Waves of Thoughts
By Amanda Fe Echevarria
I was alone in my sister’s car on Christmas eve. There was a quiet bubbling of guilt that gradually intensified until it felt like a wave crashing over me. I sobbed. It was my first Christmas away from my son. I felt like I failed my son somehow. I am a Filipina, doing an artist in residency program at The Rotorua Arts Village. I am also a solo parent. Visa delays meant my son could not travel with me. Thank heavens for grandparents.
I had to do some introspection and dissect the guilt that overwhelmed me. This rush of emotion felt like a tidal wave…a tidal wave that crashed into the shores of my art studio. This spilling over of negative emotions ushered the creation of my art piece. Emotions are like waves, fluid, formless, and in constant flux. Never placid. My work is the encapsulation of how formless our thoughts can be. I attempt to capture its endless ebb and flow. My piece speaks of how I was engulfed by this wave of guilt and how I learned to ride it instead of it crashing into me. Surfers learn to surf by learning the ways of the sea. I too had to learn. Where did this emotion come from? What accusing internal dialogue fueled it? I came into a realization that I have always doubted my ability to mother. I have accused myself many times that I was failing. I justified these accusations by allowing this externally imposed idea of what a perfect mother should be. We all know this. She’s that woman who can clean the bathroom and emerge pristine, with coiffed hair and not a speck of grime on her immaculate face. How can you compete with that? How unrealistic! Thus, I had to sit down and think about what motherhood really means. After arriving at my own definition, I couldn’t help but exclaim, “Hey! I’m actually a pretty good mom!”. I changed my internal script. I rode this wave…victorious.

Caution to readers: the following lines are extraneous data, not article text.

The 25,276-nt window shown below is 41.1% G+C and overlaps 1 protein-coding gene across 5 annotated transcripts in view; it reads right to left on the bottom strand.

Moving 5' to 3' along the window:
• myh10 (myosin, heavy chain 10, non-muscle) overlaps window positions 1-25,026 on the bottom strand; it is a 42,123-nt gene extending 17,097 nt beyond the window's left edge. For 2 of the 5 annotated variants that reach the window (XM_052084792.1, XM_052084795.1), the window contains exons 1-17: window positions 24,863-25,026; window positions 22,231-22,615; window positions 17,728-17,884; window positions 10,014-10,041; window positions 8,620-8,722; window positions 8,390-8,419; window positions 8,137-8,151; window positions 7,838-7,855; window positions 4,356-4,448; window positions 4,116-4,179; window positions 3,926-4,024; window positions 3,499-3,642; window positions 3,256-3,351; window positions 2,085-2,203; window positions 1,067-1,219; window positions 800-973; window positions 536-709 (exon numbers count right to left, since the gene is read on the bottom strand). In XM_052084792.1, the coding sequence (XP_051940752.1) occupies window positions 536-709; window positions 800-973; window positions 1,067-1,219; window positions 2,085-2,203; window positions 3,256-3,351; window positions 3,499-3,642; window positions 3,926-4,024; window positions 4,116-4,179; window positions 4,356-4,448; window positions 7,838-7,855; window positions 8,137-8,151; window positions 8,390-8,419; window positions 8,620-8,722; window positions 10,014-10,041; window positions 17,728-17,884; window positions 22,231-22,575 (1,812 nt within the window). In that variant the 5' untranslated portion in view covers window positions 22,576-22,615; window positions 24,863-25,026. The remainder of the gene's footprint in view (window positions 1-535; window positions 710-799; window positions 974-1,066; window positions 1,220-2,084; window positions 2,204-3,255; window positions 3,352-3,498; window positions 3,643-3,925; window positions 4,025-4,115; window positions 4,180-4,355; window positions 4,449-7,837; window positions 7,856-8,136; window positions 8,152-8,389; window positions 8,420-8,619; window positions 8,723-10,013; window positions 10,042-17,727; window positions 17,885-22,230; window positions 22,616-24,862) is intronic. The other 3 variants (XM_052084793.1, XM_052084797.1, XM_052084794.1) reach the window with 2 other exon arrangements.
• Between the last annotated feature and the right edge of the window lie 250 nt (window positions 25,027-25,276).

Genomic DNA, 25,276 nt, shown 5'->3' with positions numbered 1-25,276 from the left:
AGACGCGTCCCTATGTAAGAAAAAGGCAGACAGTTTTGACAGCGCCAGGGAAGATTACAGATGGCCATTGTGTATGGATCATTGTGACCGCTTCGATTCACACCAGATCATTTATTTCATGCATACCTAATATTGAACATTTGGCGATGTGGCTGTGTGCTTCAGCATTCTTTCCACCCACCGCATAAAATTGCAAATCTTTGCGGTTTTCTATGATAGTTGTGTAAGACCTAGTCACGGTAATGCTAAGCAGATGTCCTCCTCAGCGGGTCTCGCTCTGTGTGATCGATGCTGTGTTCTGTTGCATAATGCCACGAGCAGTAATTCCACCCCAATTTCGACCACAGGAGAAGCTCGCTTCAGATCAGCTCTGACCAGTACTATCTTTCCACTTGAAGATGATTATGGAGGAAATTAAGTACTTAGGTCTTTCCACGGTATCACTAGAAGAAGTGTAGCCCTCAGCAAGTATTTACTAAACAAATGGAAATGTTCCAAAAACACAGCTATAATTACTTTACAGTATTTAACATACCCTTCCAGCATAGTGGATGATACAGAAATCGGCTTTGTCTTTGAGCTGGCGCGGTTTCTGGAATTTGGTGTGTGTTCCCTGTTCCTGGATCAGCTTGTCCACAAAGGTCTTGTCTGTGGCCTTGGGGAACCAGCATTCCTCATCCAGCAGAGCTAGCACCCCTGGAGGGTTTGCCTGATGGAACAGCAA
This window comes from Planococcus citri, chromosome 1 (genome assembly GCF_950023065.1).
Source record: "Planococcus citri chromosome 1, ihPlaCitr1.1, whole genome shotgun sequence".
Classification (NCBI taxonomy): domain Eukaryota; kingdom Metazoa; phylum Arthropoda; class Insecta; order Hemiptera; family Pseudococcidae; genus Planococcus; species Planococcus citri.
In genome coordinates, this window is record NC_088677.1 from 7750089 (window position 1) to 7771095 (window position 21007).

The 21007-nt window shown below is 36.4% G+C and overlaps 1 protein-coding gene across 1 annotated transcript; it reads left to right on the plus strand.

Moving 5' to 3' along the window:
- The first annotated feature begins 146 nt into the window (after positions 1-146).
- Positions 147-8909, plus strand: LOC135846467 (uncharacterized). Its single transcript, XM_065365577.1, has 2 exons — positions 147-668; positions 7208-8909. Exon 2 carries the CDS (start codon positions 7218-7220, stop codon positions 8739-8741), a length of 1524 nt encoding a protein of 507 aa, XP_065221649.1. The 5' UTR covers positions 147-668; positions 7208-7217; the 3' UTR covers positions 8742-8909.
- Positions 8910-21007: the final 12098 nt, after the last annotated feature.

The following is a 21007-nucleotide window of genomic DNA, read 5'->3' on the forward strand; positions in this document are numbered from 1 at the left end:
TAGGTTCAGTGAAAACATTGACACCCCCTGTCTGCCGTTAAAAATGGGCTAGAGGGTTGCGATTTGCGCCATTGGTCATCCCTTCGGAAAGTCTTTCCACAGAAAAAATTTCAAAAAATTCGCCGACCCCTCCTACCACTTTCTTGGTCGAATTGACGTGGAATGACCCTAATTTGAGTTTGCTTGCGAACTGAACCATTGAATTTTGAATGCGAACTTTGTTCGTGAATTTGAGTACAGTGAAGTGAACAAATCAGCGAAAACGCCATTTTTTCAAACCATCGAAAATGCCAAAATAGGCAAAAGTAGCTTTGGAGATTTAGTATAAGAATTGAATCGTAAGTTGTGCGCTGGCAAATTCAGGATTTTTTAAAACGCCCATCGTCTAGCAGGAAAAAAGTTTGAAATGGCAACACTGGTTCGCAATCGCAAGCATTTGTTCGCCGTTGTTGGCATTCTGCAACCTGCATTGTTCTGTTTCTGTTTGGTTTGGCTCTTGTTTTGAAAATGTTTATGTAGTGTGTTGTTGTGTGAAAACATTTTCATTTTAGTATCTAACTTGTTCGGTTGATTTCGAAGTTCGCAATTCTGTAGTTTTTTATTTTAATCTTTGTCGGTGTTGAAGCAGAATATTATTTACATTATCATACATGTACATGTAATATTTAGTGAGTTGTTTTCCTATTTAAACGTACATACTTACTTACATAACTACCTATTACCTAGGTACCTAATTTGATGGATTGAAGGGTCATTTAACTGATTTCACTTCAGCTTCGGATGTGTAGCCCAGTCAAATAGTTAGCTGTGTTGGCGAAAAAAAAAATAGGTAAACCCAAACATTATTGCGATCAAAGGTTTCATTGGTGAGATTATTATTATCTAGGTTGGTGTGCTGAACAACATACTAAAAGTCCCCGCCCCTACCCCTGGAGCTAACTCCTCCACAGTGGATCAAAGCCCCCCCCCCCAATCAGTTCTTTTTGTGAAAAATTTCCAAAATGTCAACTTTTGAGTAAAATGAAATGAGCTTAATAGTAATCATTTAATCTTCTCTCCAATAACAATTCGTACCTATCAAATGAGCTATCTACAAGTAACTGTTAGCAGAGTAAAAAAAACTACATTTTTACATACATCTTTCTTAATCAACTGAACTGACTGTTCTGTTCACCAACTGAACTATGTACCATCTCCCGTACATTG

In my artist residency, I attempted to give my students an opportunity to engage in this kind of introspection and catch their waves….and hopefully figure out how to ride it. It is an uncomfortable process since at one point or another, you’ll have to face yourself…the good, the bad and the ugly. Riding their waves meant they also have to change a negative internal script. They have to rephrase these into positive ones and find creative ways to put it in their works. We still have a few more sessions to go but I’m excited to see the surfers in my class.
…and oh! My son arrived a week ago.
Images: Helen, a student in my class, taking photos of her work in progress.
Images: Artist/Teacher Amanda’s work in progress